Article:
13 Fun Facts About Ferrets

iStock.com/JuergenBosse
iStock.com/JuergenBosse

Happy National Ferret Day! In honor of the holiday, brush up on your knowledge about everyone's favorite (and longest) polecat-like pet.

1. Ferrets have been domesticated for a quite a while.


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It is unclear exactly when ferrets were first domesticated, but the critters have a long and storied history. Greek scholars—Aristophanes in 450 BCE and Aristotle in 350 BCE—wrote about a ferret-like animal. Some lore asserts that ancient Egyptians even kept them as pets, but the absence of ferret bones in explored tombs casts doubt on that claim. Remains have been found in a medieval castle in Belgium, but there is no mention of the pets in any contemporary writings. It's also possible that the ferret was exclusively a lower-class pet, which would explain the lack of documentation.

In the late 15th century, Leonardo da Vinci painted Cecilia Gallerani holding a weasel-like creature. Although the animal has been dubbed an ermine, many scholars believe the animal is actually a ferret.

2. They are related to polecats.


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Ferrets are the domesticated subspecies of European polecats. They can easily interbreed to produce offspring that are very similar to domestic ferrets.

3. When threatened, ferrets will dance.

In the wild, ferrets and stoats perform a hypnotic dance that sends their prey into a trance. Domestic ferrets also perform this dance, but they use it for play instead of hunting. They arch their backs, puff their tails, and move from side to side. This rug-cutting is usually a sign that the ferret is happy and having fun.

4. Black-footed ferrets almost exclusively eat prairie dogs.


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Wild black-footed ferrets, or American polecats, live in central North America and feast on unsuspecting prairie dogs. Scientists discovered that in South Dakota, 91 percent of the black-footed ferret's diet consisted of prairie dogs [PDF].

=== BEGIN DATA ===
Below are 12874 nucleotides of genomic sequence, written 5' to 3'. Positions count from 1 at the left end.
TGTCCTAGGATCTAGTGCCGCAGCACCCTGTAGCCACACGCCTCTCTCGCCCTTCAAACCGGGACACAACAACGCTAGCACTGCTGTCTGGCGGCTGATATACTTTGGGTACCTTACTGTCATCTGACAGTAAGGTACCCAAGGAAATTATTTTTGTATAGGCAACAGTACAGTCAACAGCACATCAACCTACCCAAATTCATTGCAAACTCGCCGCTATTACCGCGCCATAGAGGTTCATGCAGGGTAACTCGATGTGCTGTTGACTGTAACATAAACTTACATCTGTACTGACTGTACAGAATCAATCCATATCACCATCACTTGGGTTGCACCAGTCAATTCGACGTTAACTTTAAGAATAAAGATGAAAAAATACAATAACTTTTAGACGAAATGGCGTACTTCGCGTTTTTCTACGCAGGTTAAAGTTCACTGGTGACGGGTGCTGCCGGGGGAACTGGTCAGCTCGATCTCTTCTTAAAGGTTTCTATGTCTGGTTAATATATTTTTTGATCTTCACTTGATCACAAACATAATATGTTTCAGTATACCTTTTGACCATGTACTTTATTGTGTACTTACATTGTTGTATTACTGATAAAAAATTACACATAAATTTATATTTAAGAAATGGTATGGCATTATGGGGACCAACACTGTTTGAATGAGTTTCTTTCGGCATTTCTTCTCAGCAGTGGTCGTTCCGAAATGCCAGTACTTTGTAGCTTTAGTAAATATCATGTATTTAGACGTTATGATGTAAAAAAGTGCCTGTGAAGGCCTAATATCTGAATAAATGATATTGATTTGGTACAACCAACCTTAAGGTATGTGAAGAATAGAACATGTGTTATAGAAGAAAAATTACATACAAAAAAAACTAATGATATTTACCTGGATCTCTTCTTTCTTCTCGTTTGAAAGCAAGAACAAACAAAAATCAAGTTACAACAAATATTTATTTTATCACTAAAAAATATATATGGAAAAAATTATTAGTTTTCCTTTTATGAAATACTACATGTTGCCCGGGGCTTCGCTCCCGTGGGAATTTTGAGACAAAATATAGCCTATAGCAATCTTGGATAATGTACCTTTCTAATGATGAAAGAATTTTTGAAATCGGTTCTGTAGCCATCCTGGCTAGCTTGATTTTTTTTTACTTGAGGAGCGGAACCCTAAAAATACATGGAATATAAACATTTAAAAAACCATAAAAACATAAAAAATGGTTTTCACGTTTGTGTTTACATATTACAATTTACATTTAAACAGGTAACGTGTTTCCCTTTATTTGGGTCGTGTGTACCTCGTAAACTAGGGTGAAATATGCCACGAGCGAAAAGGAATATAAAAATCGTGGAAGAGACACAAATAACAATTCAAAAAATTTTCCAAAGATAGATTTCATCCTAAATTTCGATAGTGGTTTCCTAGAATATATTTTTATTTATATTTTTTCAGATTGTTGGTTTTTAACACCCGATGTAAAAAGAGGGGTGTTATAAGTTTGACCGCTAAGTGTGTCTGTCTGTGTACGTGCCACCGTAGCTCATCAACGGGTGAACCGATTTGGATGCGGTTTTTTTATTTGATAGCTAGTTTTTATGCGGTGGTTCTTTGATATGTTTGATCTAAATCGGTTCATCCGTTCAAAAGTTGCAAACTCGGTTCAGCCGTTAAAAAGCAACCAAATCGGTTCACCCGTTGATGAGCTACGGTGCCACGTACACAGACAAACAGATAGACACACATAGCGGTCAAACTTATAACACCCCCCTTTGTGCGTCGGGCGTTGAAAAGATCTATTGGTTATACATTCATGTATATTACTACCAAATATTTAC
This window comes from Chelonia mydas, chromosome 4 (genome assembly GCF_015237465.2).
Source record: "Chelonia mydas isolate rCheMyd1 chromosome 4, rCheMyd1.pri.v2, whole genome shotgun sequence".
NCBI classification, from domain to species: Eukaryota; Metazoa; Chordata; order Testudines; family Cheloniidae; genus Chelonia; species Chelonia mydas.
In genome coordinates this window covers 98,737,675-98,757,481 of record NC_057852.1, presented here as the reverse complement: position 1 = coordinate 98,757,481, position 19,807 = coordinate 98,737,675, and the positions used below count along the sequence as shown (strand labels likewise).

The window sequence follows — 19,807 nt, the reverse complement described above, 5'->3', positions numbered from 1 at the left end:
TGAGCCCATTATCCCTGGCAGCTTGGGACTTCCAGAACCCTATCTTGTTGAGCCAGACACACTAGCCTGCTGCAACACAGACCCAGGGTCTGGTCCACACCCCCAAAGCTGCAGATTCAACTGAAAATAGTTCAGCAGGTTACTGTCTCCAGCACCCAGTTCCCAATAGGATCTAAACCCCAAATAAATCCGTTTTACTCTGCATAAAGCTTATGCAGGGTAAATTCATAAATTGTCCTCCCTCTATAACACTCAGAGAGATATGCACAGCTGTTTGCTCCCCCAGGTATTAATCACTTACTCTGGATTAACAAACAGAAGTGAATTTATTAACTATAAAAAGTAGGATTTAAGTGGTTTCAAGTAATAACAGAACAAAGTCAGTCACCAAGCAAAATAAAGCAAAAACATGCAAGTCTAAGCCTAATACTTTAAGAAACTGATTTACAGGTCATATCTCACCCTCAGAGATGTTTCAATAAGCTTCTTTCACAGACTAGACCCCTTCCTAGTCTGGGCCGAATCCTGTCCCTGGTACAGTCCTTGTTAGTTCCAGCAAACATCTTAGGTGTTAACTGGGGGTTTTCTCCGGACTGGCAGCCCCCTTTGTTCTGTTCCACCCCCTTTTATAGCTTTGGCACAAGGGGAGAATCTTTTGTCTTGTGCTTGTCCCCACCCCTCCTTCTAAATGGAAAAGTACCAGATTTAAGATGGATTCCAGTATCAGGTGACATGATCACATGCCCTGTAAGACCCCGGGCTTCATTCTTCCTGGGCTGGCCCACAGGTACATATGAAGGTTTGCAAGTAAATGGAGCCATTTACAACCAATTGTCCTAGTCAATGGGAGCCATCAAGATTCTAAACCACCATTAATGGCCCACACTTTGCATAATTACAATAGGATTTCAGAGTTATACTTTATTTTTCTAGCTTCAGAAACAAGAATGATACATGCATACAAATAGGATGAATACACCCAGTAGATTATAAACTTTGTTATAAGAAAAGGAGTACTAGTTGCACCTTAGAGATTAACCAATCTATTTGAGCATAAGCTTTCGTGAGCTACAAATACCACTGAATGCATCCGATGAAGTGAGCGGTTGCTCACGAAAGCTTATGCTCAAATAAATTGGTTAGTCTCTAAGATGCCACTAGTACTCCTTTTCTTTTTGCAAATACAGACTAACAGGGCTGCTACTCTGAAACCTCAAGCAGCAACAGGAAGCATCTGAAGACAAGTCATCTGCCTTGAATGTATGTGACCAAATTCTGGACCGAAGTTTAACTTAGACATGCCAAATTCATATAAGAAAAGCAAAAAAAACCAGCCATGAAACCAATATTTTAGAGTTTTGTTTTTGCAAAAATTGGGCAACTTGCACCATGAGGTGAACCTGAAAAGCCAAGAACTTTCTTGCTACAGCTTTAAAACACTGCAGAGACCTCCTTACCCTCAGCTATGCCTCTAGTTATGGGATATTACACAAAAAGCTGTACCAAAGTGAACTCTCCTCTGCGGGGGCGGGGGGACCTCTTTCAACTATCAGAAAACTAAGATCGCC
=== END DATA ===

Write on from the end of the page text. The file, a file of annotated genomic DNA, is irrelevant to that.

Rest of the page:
Unfortunately, their main source of food has bigger problems than being eaten: The Black Death. The plague is no longer a worry for most humans, but it has a tendency to wipe out whole colonies of black-tailed prairie dogs. This threat is a real issue for the endangered black-footed ferrets, which perish without their favorite food. Luckily researchers have found a vaccine that could help keep the tiny rodents healthy. Testing is currently underway to see if the vaccine works in the wild.

5. A group of ferrets is called a business.


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Now that’s a professional pet!

6. Ferrets can be used to hunt rabbits.

Rabbit hunting with ferrets is a popular sport in England. The ferrets run into rabbit holes to run the prey out of hiding. When the rabbits dash from their homes, human hunters trap them in nets. The tiny hunters wear ferret finder collars so that if they corner a rabbit underground, their owners can come to their rescue with a shovel. 

7. They can team up with falcons.


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Falconers employ ferrets in a similar role; the only difference is that the ferrets are used to bring the prey to the falcons. The two animals make a great hunting team.

8. Some ferrets have jobs.


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Known for their love of burrowing, ferrets can put their skill at running through pipes to a variety of professional uses. When wires cannot be pushed through tubes or tunnels with rods, the tiny critters can step in. They are known for pulling wire through underground tunnels, and even helped lay wire for London's Party in the Park concert im 1999.

One famous ferret named Felicia helped clean pipes at Fermilab's Meson Laboratory in 1971. A swab connected to her collar allowed her to clear away unwanted debris. Although Felicia only cost $35, she likely saved the lab thousands of dollars.

9. Ferret racing is a popular sport.

Ferret racing is a popular sport in London that involves competing ferrets racing through drainpipes. A small section of the pipe is removed and replaced with chicken wire so viewers can know when the pets are half-way through. Apparently, the animals thoroughly enjoy the games, and the company of their fellow ferrets.

10. Scammers have sold ferrets on steroids as fancy poodles.

If you are looking to get a tiny exotic dog, make sure you’re not actually buying a ferret. In 2013, some Argentineans were being tricked into buying fake miniature poodles. Ferrets were given steroids and new haircuts before being passed off as tiny purebred dogs. The owners often didn’t realize they had accidentally bought drugged ferrets until visiting the vet for shots.